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Friendship With China for a Few More Centuries

The atmospherics surrounding Xi Jinping's trip to Russia last month — his first visit to a foreign country as China's new president — reminded me of a slogan from my early childhood in the late 1950s: "Russia-China, Friendship Forever." The irony is that even in that slogan's heyday, Chinese-Russian relations were deteriorating fast, culminating in spasms of combat along the Amur River in Siberia less than a decade later. Is that slogan more valid now?

After China opened up its economy and Russia emerged from the Soviet Union, bilateral relations entered a new stage. Goodwill now prevails, but some of the old suspicions linger — and some new ones have emerged.

For starters, both the Russian and Chinese governments can afford to downplay the significance of their ties with the U.S. China views Russia as its strategic rear — and perhaps a base — in its escalating rivalry with the U.S. Russia's leaders view U.S.-Chinese competition as a welcome addition to their country's strategic weight, which, unlike China's, is not being augmented by robust economic growth. The more the U.S. challenges the inevitable expansion of China's "security perimeter," the better for Russia, or so the Kremlin's strategists appear to believe.

If Moscow doesn't develop a growth strategy for the Pacific region, the current Chinese-Russian entente will surely sour.

Meanwhile, the Chinese-Russian relationship has achieved an unprecedented degree of warmth. The Chinese are doing almost everything possible to placate Russian concerns. The old border disputes have been silenced. The volume of trade is growing rapidly.

Moreover, there has been no Chinese demographic expansion into Siberia, though many journalists and pundits have been peddling that story for years. The number of Chinese residing in Russia, whether officially or clandestinely, amounts to roughly 300,000. Many more Chinese lived in the Russian Empire before the 1917 revolution.

But beneath the surface, unease in the bilateral relationship persists, partly for historical reasons. Nationalist Chinese remember imperial Russia's conquests, while many Russians have a morbid fear of the "yellow peril," In reality, the Mongols conquered and reigned in China, while they were eventually repelled from Russia, not to mention that the Chinese never invaded Russia.

The more important reasons for the unease are the negative demographic trends in Russia's far-eastern Baikal region and the fear of overweening Chinese power, which is shared by all of China's neighbors. Indeed, the pundits have a point: If the current economic near-stagnation in Siberia persists, the world will witness a second, epic edition of Finlandization, this time in the east. That might not be the worst scenario a country could face, but it is not the most pleasant prospect for Russians, given their deeply ingrained sense of their status as a great power.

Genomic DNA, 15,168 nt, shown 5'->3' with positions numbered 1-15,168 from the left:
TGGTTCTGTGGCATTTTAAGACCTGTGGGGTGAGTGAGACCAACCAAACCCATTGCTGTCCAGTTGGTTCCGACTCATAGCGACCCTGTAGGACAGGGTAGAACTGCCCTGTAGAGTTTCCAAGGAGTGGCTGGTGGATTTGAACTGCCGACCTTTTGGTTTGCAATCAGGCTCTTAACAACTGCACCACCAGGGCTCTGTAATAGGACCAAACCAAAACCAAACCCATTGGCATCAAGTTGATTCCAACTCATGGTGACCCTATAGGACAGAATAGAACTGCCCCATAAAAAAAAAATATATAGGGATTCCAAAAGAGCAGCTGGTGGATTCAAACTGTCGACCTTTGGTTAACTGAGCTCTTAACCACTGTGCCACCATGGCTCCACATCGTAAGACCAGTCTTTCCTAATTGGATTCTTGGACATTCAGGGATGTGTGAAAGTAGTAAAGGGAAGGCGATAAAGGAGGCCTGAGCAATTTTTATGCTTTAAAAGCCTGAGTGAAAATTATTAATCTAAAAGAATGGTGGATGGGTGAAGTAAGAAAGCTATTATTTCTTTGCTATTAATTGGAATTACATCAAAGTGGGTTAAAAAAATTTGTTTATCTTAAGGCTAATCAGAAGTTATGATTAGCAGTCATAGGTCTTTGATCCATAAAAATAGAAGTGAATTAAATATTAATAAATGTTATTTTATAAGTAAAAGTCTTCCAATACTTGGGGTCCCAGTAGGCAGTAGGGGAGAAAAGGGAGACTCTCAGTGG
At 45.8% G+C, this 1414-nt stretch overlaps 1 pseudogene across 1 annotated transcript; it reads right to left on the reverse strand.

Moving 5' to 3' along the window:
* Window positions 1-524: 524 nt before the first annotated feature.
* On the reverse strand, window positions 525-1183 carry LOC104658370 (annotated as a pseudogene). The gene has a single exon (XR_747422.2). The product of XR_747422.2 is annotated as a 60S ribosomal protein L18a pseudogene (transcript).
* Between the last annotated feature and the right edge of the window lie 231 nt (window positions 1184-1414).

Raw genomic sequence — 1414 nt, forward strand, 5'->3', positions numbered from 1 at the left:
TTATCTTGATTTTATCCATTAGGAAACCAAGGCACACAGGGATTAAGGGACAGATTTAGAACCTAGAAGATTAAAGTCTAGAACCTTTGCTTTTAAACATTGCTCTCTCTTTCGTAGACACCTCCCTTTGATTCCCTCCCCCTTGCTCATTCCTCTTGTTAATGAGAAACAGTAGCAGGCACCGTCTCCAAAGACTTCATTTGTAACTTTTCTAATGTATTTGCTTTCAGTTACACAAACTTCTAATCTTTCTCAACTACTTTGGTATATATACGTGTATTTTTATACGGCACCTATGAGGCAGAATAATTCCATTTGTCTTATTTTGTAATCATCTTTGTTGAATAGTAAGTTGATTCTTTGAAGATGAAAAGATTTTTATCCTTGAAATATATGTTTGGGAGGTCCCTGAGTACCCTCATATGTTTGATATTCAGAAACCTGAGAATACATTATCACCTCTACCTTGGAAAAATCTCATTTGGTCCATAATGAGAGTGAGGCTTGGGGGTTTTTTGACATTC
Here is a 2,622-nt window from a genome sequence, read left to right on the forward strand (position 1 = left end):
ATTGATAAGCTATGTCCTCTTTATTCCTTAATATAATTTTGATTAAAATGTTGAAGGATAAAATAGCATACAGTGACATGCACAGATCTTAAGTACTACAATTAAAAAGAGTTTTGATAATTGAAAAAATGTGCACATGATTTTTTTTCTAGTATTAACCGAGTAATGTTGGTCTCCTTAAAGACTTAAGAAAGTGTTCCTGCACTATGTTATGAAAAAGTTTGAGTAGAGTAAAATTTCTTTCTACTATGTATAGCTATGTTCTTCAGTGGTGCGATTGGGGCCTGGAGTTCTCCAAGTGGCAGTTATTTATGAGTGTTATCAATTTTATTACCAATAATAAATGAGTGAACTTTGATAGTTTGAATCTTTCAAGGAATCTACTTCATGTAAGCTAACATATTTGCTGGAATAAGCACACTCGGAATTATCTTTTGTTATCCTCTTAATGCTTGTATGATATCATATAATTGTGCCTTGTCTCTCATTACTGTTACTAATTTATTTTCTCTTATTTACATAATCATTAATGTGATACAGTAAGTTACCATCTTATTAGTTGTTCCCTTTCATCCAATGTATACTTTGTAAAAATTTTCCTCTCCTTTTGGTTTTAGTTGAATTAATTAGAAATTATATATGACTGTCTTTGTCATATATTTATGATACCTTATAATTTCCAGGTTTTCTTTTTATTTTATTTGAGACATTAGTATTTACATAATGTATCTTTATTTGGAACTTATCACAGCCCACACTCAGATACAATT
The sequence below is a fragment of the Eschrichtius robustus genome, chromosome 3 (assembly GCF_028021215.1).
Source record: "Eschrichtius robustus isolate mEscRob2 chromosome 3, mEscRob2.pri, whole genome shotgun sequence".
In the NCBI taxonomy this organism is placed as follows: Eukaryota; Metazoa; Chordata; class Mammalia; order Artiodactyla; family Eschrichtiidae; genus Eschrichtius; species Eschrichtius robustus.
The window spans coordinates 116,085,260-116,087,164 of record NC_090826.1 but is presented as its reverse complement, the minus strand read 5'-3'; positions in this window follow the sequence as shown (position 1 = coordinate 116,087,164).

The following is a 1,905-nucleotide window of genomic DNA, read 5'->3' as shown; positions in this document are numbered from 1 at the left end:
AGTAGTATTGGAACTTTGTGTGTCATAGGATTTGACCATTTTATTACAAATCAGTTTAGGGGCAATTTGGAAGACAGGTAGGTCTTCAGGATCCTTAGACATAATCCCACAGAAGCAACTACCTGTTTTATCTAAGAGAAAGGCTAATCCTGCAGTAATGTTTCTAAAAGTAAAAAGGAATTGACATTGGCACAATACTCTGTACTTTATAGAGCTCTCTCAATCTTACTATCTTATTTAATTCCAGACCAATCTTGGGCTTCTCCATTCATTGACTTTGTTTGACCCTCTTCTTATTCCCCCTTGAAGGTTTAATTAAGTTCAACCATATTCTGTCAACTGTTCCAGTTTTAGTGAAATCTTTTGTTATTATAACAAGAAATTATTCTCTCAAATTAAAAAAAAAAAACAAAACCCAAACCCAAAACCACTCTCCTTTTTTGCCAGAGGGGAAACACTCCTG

This scenario is not inevitable, but China is in the throes of an identity crisis as it faces an almost inevitable economic slowdown and the need to implement a new growth model.

Russia, meanwhile, is clearly suffering from an even deeper identity crisis. It somehow survived the post-Soviet shock and has now recovered. Yet for the last six years or so, Russia has been in a kind of limbo with no strategy, goals or elite consensus on a vision for the future.

For Chinese-Russian relations, such fundamental uncertainties may be a blessing. Both leaders can count on the other not to create additional problems and even to help passively on geopolitical questions. On Syria, for example, the two countries have shown that we are indeed living in a multipolar world. And those new oil and gas deals will buttress both economies.

In the long term, Chinese-Russian relations will depend largely on whether Russia overcomes its current stagnation and, among other steps, starts to develop the vast water and other resources of the Baikal region. To do so, capital and technology will be needed not only from China, but also from Japan, South Korea, the U.S. and Southeast Asian countries. The Baikal region could relatively easily expand ties with the resource-hungry Asian economies, to the benefit of all. Even the labor problem is solvable, with millions of workers from the former Soviet republics in Central Asia — and perhaps from a gradually liberalizing North Korea — able to take part in the ambitious development that will be needed.

But the first step is to start to create conditions in the region that make living and working there attractive to Russians. The Asia-Pacific Economic Cooperation summit in Vladivostok last year created a mere enclave of development. A growth strategy for the whole region is yet to come. If it does not, the current Chinese-Russian entente cordiale is almost certain to sour. Russia will start to feel vulnerable,and will be pushed toward either geopolitical brinkmanship or submission to China's will.

At this point, however, relations between China and Russia appear to be far better than the mythical friendship of my childhood. Putin and Xi should do everything to emphasize that.

Sergei Karaganov, honorary chairman of the presidium of the Council on Foreign and Defense Policy, is dean of the School of World Economics and International Affairs at Russia's National Research University Higher School of Economics. © Project Syndicate

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